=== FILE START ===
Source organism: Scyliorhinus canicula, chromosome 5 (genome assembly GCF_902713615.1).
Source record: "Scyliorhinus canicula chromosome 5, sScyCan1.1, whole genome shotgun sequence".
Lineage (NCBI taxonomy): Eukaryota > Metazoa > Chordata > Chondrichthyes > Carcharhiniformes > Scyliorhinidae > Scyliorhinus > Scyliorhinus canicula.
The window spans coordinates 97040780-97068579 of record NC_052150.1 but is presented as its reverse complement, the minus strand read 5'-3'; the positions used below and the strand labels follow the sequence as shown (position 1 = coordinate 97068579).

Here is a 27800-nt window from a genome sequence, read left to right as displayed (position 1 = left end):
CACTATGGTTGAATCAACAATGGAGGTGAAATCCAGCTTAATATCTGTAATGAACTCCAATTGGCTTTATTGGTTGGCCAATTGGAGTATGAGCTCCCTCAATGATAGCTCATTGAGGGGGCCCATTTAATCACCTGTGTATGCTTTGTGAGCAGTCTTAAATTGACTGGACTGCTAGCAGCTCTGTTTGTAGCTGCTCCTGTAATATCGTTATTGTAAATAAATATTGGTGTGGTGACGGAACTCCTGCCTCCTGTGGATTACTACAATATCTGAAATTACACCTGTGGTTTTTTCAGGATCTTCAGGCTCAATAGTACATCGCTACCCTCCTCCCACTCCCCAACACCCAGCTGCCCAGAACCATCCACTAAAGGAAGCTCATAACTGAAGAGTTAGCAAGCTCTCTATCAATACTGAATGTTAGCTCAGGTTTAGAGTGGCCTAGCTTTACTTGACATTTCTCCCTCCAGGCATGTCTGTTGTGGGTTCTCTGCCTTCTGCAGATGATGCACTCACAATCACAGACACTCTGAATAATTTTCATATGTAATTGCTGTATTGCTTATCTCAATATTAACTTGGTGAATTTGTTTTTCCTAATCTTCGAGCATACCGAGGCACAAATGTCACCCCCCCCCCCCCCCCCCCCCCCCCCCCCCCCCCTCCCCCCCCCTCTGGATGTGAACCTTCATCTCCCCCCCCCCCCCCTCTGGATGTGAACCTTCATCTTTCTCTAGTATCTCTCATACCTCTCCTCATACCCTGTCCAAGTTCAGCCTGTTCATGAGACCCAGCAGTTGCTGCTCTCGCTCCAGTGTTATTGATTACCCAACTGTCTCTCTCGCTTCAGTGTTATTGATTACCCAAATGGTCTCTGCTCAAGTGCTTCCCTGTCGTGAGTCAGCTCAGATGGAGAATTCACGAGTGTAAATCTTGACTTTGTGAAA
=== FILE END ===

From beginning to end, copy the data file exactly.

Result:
Source organism: Scyliorhinus canicula, chromosome 5 (genome assembly GCF_902713615.1).
Source record: "Scyliorhinus canicula chromosome 5, sScyCan1.1, whole genome shotgun sequence".
Lineage (NCBI taxonomy): Eukaryota > Metazoa > Chordata > Chondrichthyes > Carcharhiniformes > Scyliorhinidae > Scyliorhinus > Scyliorhinus canicula.
The window spans coordinates 97040780-97068579 of record NC_052150.1 but is presented as its reverse complement, the minus strand read 5'-3'; the positions used below and the strand labels follow the sequence as shown (position 1 = coordinate 97068579).

Here is a 27800-nt window from a genome sequence, read left to right as displayed (position 1 = left end):
CACTATGGTTGAATCAACAATGGAGGTGAAATCCAGCTTAATATCTGTAATGAACTCCAATTGGCTTTATTGGTTGGCCAATTGGAGTATGAGCTCCCTCAATGATAGCTCATTGAGGGGGCCCATTTAATCACCTGTGTATGCTTTGTGAGCAGTCTTAAATTGACTGGACTGCTAGCAGCTCTGTTTGTAGCTGCTCCTGTAATATCGTTATTGTAAATAAATATTGGTGTGGTGACGGAACTCCTGCCTCCTGTGGATTACTACAATATCTGAAATTACACCTGTGGTTTTTTCAGGATCTTCAGGCTCAATAGTACATCGCTACCCTCCTCCCACTCCCCAACACCCAGCTGCCCAGAACCATCCACTAAAGGAAGCTCATAACTGAAGAGTTAGCAAGCTCTCTATCAATACTGAATGTTAGCTCAGGTTTAGAGTGGCCTAGCTTTACTTGACATTTCTCCCTCCAGGCATGTCTGTTGTGGGTTCTCTGCCTTCTGCAGATGATGCACTCACAATCACAGACACTCTGAATAATTTTCATATGTAATTGCTGTATTGCTTATCTCAATATTAACTTGGTGAATTTGTTTTTCCTAATCTTCGAGCATACCGAGGCACAAATGTCACCCCCCCCCCCCCCCCCCCCCCCCCCCCCCCCCCTCCCCCCCCCTCTGGATGTGAACCTTCATCTCCCCCCCCCCCCCCTCTGGATGTGAACCTTCATCTTTCTCTAGTATCTCTCATACCTCTCCTCATACCCTGTCCAAGTTCAGCCTGTTCATGAGACCCAGCAGTTGCTGCTCTCGCTCCAGTGTTATTGATTACCCAACTGTCTCTCTCGCTTCAGTGTTATTGATTACCCAAATGGTCTCTGCTCAAGTGCTTCCCTGTCGTGAGTCAGCTCAGATGGAGAATTCACGAGTGTAAATCTTGACTTTGTGAAA